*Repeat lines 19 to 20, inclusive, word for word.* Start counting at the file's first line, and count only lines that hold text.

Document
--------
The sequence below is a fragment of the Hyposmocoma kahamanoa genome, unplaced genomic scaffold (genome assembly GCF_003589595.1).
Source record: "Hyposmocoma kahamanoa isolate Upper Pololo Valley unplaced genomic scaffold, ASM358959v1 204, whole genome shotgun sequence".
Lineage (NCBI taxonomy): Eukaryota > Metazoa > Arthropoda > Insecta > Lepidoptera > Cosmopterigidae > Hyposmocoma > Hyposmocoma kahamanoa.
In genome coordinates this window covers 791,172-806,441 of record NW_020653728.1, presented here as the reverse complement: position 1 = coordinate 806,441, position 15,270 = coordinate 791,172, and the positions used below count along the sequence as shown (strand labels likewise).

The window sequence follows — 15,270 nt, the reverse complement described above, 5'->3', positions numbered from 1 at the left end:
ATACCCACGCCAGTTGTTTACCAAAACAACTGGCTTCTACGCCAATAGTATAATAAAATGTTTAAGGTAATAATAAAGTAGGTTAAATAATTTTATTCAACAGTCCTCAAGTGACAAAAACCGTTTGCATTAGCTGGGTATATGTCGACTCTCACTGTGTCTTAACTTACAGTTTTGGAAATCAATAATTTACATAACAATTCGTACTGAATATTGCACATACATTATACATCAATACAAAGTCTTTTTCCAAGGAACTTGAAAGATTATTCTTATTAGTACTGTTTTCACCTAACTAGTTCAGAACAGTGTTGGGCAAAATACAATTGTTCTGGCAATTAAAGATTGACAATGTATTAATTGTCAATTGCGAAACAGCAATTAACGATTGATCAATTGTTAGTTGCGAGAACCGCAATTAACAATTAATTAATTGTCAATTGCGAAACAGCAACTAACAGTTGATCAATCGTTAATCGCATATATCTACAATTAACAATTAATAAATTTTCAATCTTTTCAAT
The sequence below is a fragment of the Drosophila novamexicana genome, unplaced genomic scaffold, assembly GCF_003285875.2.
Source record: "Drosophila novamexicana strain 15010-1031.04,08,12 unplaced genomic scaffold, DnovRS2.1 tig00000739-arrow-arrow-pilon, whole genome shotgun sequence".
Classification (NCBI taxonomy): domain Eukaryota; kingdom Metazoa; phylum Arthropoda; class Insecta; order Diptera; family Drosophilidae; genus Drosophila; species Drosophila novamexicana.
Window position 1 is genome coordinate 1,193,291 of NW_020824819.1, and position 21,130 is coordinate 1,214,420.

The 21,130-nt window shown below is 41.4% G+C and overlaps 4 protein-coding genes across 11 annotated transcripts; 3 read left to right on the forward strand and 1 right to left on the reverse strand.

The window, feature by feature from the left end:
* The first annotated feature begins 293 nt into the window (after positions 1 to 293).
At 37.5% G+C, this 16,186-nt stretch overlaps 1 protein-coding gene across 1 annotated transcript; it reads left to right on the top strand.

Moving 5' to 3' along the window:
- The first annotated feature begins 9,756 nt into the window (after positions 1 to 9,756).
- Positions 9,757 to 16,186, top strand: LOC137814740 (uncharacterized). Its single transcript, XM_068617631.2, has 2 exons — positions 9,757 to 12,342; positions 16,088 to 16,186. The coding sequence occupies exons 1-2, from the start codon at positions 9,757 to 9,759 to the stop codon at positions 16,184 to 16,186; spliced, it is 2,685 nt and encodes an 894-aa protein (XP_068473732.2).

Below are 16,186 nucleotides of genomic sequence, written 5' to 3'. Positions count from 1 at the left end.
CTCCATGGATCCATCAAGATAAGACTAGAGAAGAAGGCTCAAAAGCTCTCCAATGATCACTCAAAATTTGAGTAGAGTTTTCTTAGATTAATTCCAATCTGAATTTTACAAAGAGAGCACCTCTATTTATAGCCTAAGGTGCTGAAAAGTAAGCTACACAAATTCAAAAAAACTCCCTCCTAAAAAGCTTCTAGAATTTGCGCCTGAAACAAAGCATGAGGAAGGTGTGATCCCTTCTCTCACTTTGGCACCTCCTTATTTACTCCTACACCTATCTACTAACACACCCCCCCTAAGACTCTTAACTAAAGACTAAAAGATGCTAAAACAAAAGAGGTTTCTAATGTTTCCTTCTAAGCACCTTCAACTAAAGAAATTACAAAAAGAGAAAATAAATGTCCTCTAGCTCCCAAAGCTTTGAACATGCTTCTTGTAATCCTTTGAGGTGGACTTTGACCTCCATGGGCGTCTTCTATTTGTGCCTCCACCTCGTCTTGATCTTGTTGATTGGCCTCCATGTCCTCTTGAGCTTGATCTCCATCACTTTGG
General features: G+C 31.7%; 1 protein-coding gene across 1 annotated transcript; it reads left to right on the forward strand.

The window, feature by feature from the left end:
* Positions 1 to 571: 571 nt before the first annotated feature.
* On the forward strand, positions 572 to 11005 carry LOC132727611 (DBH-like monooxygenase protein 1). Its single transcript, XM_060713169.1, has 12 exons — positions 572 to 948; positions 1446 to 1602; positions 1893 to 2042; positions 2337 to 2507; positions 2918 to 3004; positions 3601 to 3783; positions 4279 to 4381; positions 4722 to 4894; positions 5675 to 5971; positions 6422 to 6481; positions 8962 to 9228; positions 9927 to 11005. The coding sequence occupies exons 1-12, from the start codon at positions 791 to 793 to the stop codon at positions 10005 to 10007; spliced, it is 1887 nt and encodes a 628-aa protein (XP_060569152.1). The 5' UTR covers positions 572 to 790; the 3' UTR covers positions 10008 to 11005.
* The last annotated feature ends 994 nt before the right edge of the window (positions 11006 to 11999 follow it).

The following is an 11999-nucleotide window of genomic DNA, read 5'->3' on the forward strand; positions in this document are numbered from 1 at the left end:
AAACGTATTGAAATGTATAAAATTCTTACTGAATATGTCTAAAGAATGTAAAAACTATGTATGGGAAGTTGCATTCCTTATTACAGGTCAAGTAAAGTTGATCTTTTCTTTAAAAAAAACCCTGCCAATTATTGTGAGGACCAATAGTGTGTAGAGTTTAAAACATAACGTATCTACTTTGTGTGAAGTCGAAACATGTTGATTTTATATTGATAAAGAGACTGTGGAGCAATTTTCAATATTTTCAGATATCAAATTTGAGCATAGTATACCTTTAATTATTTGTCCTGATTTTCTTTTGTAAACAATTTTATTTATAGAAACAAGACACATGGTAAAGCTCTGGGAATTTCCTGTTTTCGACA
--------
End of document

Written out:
CTCCATGGATCCATCAAGATAAGACTAGAGAAGAAGGCTCAAAAGCTCTCCAATGATCACTCAAAATTTGAGTAGAGTTTTCTTAGATTAATTCCAATCTGAATTTTACAAAGAGAGCACCTCTATTTATAGCCTAAGGTGCTGAAAAGTAAGCTACACAAATTCAAAAAAACTCCCTCCTAAAAAGCTTCTAGAATTTGCGCCTGAAACAAAGCATGAGGAAGGTGTGATCCCTTCTCTCACTTTGGCACCTCCTTATTTACTCCTACACCTATCTACTAACACACCCCCCCTAAGACTCTTAACTAAAGACTAAAAGATGCTAAAACAAAAGAGGTTTCTAATGTTTCCTTCTAAGCACCTTCAACTAAAGAAATTACAAAAAGAGAAAATAAATGTCCTCTAGCTCCCAAAGCTTTGAACATGCTTCTTGTAATCCTTTGAGGTGGACTTTGACCTCCATGGGCGTCTTCTATTTGTGCCTCCACCTCGTCTTGATCTTGTTGATTGGCCTCCATGTCCTCTTGAGCTTGATCTCCATCACTTTGG
General features: G+C 31.7%; 1 protein-coding gene across 1 annotated transcript; it reads left to right on the forward strand.